“So, you’re Debarrian? Your people have a rudimentary sort of time travel capability. Nothing ambitious. My people regarded your lot as gifted amateurs. As long as you didn’t do anything dangerous to the continuum we left you to your devices. I suppose you were researching this time period on Earth, liked the way of life and decided to stay? Did you destroy your ship? I hope so. Things like that left lying around – even if you hide it - sooner or later it would be found, and seven hundred years later I’m having to sort out the mess when the parts end up being sold on Ebay to some idiot who doesn’t know what he’s messing with.”

“I destroyed it,” he said. “I launched it back into space with a destruct sequence. The locals saw an unexpected meteor shower and got a bit upset for a while but when no disasters occurred they settled down again. As did I. And I was happy. I’m the town cobbler,” he announced proudly. “On Debarri I was an astro-physicist. I suppose some might say I’ve wasted my talents. But I like being a cobbler.”

“Are you a good cobbler?” The Doctor asked him.

“Yes,” he said. “Very good.”

“Then you’ve not wasted anything. And I take it you and Agneta were happy enough until this trouble befell your town.”

“Very happy,” he said. “The baby…we were so looking forward to the birth. Agneta has been worried, of course. Childbirth is difficult in these times. But she is young and healthy and we had no reason to imagine anything could go wrong.”

“There’s still no reason. The baby is fine. He’s not affected by the sleeping sickness.”

“He…” William looked at The Doctor. “You know it’s….”

“Sorry, I never thought to ask if you wanted to know. On my planet we know from conception the sex of the baby. We take it for granted. But Humans tend to be a bit funny about that, like it has to be a big surprise. Yes, it’s a boy. And it’s just fine. It has a lot of Debarri DNA in it. Which I’m thinking is why you and him are the only ones here not affected.”

“I had a feeling I was lucky in that way,” William said. “But I was getting desperate. That’s why I sent the signal. I thought at least if my own people got here, I could take Agneta and get away.”

“I found you, instead. But to get back to my first points, when did it begin?”

“Three weeks ago,” William said. “It happened very fast. The first affected were a group of women. They simply didn’t wake up - then their families. Then it spread rapidly through the community. The first deaths came after a few days. With no way to give them food or drink it didn’t take very long, of course.”

“A Human can live without food for a long time. But without liquid, they die very quickly,” The Doctor observed.

“Yes,” William sighed. “You don’t have to tell me. I saw it happen again and again. Children, mothers, strong men… it made no difference.”

“I’m sorry,” The Doctor told him. “It must have been terrible. And you can’t tell me anything that could have caused this?”

“Nothing,” he said. “Nothing at all.”

“I suppose that would be too easy, expecting you to hand me the answer on a plate. Never mind. I’ll figure it out.”

“Doctor!” Alec called out urgently and he turned to see him holding Jasmin in his arms. She looked like she had fainted.

“She fell asleep,” he said as The Doctor reached his side and gently took her from him. “Just like that. One minute she was talking to me about the patients. And the next….”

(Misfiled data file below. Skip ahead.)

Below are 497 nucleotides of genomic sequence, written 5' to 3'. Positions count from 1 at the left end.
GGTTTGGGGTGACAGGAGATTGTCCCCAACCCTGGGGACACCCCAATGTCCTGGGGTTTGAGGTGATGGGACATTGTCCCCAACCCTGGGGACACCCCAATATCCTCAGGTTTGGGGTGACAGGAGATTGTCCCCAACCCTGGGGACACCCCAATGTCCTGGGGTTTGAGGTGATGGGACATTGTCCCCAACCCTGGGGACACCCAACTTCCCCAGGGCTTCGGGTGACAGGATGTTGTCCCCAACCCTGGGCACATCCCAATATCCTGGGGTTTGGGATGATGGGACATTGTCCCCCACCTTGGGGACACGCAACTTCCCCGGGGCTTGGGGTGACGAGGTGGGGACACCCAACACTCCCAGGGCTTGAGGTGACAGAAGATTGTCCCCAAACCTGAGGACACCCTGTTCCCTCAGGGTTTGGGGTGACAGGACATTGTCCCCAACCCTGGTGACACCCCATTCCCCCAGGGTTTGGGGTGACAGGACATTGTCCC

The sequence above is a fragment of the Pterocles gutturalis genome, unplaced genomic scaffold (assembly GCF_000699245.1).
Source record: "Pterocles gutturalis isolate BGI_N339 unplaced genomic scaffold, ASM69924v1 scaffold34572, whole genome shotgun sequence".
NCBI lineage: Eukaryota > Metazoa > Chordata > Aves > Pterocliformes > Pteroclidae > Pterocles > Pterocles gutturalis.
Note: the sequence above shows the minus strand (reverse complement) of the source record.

Alec yawned dramatically and collapsed in mid-sentence. The Doctor reached out with one arm and stopped him from hitting the floor hard. He laid him and Jasmin down together and looked around.

“Wyn!” he shouted. “Don’t fall asleep. Come here, quickly.”

Wyn turned and ran to him. He grabbed her by the shoulders and stared into her eyes.

“Listen to me,” he said. “Listen to me. You are not tired. You don’t need to sleep. You are wide awake. You are wide awake and you don’t need to sleep. You’re wide awake and ready to help me.”

Hypnotising somebody to stay AWAKE! That was different.

But it could be done. Wyn blinked twice and looked at him brightly. She looked absolutely energised.

“Ok, now come and help me. I have to find out what’s doing this to everyone. It’s obviously infectious and obviously William and myself are immune.” He set up his microscope and carefully took blood samples from several of the patients. Wyn labelled them for him as he selected those in the deepest comas and those less far gone, and Agneta who was still in an ordinary sleep pattern. Finally, he took samples from Alec and Jasmin and from Wyn and William, too.

“What about you?” Wyn asked.

“My blood is totally different. I don’t think there is anything to learn from it. William’s species is only a little different from Human.” The Doctor sat down in front of his microscope and began preparing and examining slides of the blood samples. Wyn sat by his side and wrote down figures as he called them out to her. They meant absolutely nothing to her, but it was clear that they were significant to him. Despite the desperate situation he actually looked animated.

“Wyn, do you know what it is that makes Humans sleep?” he asked.

“Being tired?”

“Yes, good answer. But the reason you get tired is that your brain processes an amino acid called tryptophan to form a neurotransmitter called serotonin which in turn produces melatonin, which slows the brain down. Incidentally, it's also the reason you sleep at night. Melatonin is produced in greater quantities when it's dark and no light reaches your eyes.”

“That’s my science lesson for today, is it?” Wyn asked with a smile despite herself.


“I forget sometimes that science is your thing. You’re so many other things as well. But then you do something like this. You remind me of my dad. He gets all excited with a microscope, too.”

“Your mum said he reminded her of me,” The Doctor said. “When she first met him.”

“Does that mean my mum fancied you first?” she asked.

“No, it was different then. I was… older looked older. You know what I mean. And I suppose I felt older then. She was more like my favourite niece. Love her to bits, but not in that way.”